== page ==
Saturday, September 18, 2021
Sept. 18, 2021

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Second wolf pack makes Chelan County its home


WENATCHEE — Chelan County is home to a new wolf pack, as of last winter, located near Lake Chelan.

The county now has two wolf packs and maybe as many as six wolves, with one breeding female suspected in the Navarre Pack in the Lake Chelan-Sawtooth Wilderness, State Wolf Biologist Ben Maletzke said.

In 2018, the Naneum wolf pack was identified as the first pack to return to Chelan County with about two wolves.

“You know they’re starting to build and it is kind of in its infancy of recovery, but they’re slowly surely working their way there,” Maletzke said.

It now appears that the Naneum wolf pack is up to three adults with one suspected to be a female, he said. Maletzke has two male wolves collared in the Naneum pack, but he has only spotted the female from a helicopter and it is hard to tell gender from that high, he said.

The Naneum pack splits its time between Kittitas and Chelan counties, he said.

He has heard some evidence of wolves in the Stehekin and Holden Village areas as well, but they may have just been passing through, Maletzke said.

The state Department of Fish and Wildlife says there are at least 132 wolves in the state, according to the 2020 annual Washington gray wolf report. It is up from about 108 in the 2019 report. The number of packs in the state increased by three.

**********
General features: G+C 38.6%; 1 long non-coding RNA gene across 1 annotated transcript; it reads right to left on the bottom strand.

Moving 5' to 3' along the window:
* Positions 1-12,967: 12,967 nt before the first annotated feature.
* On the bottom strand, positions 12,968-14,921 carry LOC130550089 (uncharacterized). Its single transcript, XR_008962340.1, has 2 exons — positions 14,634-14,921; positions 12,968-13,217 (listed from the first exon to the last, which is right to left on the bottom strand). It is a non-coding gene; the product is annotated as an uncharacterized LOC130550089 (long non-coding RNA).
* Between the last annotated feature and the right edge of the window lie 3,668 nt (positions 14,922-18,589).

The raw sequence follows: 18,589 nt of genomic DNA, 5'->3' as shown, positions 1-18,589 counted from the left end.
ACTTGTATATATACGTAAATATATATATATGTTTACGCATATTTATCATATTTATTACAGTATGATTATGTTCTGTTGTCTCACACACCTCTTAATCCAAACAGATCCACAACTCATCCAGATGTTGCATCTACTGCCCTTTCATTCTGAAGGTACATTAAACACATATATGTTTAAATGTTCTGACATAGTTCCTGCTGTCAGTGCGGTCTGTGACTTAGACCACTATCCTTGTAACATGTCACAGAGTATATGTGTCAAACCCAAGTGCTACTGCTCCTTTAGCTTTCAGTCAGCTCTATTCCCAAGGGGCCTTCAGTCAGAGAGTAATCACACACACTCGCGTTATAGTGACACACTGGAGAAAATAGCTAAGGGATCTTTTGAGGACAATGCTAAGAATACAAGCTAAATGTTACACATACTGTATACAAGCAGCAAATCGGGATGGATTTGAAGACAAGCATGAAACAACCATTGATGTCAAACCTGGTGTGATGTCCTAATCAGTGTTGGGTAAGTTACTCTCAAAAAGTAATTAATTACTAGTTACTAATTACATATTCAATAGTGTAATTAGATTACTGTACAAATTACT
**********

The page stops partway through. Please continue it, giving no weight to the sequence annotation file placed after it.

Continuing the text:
The Eastern Washington recovery area continues to exceed recovery goals, with four successful breeding pairs for three consecutive years, according to the report. The North Cascades recovery area is getting close to being taken off of federally endangered status, with four successful breeding pairs in four packs, but needs to maintain that level for four years.

The South Cascades and Northwest Coast recovery area, though, still do not have any established wolf packs, according to the report. But the agency has heard reports of individual wolves moving through the area.

For the state to reach its recovery goals, all three regions must have four breeding pairs of wolves for four years and statewide there would need to be an additional six successful breeding pairs, according to the report.

Maletzke would appreciate any help from the public with wolf sightings, he said. People can go to to report any tracks or if they suspect they spotted a wolf.

“If folks have trail cameras out and if they are out hiking around and they see tracks, take a picture of them and upload it to our public observation database,” Maletzke said. “Because that stuff always helps us find wolves.”